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Last updated: February 19, 2007 11:33 am
Polygamy by means of perpetual motion! Bernard lives in a sexual idyll, engaged to three different air hostesses whose trans-world jet-setting permits each of them to spend two different nights of the week with him in his flat. He is in a Judgement of Paris situation except that this Paris (and he lives in Paris, by the way) never has to choose between the three. The only stress is on his long-suffering housekeeper Bertha, who has to cook Italian cuisine for Gabriella, American for Gloria and frankfurters and sauerkraut for Gretchen. His innocent old friend Robert, arriving from the country, at once finds himself playing Mercury and thinks he has arrived in a heaven where there is a constant interchange of gorgeous women in short skirts. Until the flight schedules get changed...
Marc Camoletti’s Boeing-Boeing was a long-running farce legend when I was in short trousers (there is a film with Jerry Lewis), but never did I expect to see it on stage. Now Matthew Warchus has given it the de luxe treatment, with a cast led by three stars – Roger Allam, Frances de la Tour and Mark Rylance – who have the kind of experience in Shakespeare & Co that would have seemed superfluous to the original cast. They turn Boeing-Boeing into a big event: not just the funniest show in town but a kind of sensuous triumph where you watch first-rate acting as a miracle to be savoured. And they are aided and abetted by Tamzin Outhwaite (Gloria), Daisy Beaumont (Gabriella) and Michelle Gomez (Gretchen) – each delicious.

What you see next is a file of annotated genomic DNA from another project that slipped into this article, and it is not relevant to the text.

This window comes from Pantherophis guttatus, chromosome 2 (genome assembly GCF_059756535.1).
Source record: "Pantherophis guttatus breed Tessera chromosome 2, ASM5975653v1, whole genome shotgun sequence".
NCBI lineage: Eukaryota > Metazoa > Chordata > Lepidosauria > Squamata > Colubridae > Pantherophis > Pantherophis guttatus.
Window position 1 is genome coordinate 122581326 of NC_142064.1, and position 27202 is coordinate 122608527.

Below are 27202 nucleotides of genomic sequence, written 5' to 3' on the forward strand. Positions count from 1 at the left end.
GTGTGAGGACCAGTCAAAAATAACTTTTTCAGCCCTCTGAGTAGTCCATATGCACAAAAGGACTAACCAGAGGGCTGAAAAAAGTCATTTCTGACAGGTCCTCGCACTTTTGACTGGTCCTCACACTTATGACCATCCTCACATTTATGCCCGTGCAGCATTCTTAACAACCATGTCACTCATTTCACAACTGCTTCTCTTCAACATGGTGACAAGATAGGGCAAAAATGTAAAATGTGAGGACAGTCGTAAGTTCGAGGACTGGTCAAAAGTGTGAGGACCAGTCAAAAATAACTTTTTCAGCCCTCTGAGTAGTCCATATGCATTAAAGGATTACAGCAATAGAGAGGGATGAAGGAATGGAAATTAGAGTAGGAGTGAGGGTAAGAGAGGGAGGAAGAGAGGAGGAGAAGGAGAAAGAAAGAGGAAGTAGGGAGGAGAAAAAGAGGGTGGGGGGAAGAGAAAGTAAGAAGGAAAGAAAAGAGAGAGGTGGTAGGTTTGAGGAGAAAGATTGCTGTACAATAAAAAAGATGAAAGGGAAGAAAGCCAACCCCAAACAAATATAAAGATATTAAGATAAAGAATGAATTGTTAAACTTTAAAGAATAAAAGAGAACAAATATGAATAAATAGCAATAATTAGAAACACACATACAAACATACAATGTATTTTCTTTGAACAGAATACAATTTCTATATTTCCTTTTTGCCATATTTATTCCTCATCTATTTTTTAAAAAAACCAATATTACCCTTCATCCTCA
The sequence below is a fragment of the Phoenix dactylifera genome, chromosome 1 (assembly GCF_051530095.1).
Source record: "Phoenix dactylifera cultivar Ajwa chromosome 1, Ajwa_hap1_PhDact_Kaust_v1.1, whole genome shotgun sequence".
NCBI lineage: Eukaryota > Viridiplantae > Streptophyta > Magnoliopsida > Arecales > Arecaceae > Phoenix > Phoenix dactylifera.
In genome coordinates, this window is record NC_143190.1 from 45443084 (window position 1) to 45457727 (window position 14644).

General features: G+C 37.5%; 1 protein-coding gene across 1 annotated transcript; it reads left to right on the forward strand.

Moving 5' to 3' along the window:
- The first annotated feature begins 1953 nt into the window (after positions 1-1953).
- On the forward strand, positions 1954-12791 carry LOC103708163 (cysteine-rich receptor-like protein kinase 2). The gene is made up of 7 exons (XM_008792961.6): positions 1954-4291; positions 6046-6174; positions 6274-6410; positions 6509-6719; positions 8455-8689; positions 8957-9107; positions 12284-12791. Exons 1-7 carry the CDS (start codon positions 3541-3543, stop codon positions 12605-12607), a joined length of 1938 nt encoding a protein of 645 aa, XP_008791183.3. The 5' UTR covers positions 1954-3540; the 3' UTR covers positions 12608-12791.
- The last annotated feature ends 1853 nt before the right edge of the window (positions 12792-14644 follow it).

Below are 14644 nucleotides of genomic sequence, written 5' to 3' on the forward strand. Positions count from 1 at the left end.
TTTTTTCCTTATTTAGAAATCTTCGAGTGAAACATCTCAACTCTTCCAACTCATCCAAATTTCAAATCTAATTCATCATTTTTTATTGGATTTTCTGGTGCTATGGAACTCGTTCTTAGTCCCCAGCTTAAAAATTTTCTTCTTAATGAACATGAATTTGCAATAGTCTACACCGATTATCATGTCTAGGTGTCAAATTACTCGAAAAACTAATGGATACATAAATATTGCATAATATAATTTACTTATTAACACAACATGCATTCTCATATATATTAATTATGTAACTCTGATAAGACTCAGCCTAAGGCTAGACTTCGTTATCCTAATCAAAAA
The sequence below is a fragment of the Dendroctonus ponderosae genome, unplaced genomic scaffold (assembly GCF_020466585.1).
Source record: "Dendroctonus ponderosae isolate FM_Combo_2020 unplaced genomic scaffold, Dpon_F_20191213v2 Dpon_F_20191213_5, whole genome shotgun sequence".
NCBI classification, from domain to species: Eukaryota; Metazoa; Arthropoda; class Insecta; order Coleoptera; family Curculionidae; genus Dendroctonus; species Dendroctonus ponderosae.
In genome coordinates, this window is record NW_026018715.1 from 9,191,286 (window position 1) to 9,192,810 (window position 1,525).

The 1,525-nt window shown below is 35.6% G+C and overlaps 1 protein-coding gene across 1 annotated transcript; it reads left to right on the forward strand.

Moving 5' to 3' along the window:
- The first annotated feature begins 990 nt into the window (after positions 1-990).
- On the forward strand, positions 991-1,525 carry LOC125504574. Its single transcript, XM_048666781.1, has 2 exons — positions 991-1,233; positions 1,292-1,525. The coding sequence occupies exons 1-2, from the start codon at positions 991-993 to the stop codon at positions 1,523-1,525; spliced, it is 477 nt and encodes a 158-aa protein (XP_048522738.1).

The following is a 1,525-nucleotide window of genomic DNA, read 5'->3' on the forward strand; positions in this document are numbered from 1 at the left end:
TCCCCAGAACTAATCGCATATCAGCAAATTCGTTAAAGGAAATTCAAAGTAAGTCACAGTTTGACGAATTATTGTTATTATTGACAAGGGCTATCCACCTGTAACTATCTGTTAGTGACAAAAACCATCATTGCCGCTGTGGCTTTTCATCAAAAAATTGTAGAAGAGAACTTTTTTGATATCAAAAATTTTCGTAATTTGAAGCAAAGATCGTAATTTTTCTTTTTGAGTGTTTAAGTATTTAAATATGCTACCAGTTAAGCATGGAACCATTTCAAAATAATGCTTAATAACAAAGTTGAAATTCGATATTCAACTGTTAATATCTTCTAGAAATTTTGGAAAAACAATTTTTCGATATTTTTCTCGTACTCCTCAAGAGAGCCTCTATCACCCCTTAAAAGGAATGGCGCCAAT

Roger Allam, so smooth and suave at first, has later moments when he seems to age whole decades before your eyes as his three fiancées keep popping in and out of the seven doorways of Rob Howell’s set, each pronouncing his name a different way. Mark Rylance, playing Robert with a Welsh accent, is a wide-eyed, stammering innocent abroad in clover: when leggy chicks fling themselves on him for passionate kisses without warning, he learns how to get them to repeat the experience. And Frances de la Tour, doing the subtlest, weariest, gentlest double-takes in theatre history, is the most marvellous of all. Bringing that nasal voice down into chest register, she has only to tell Gloria “I spend my life appreciating Monsieur” to crack us up.
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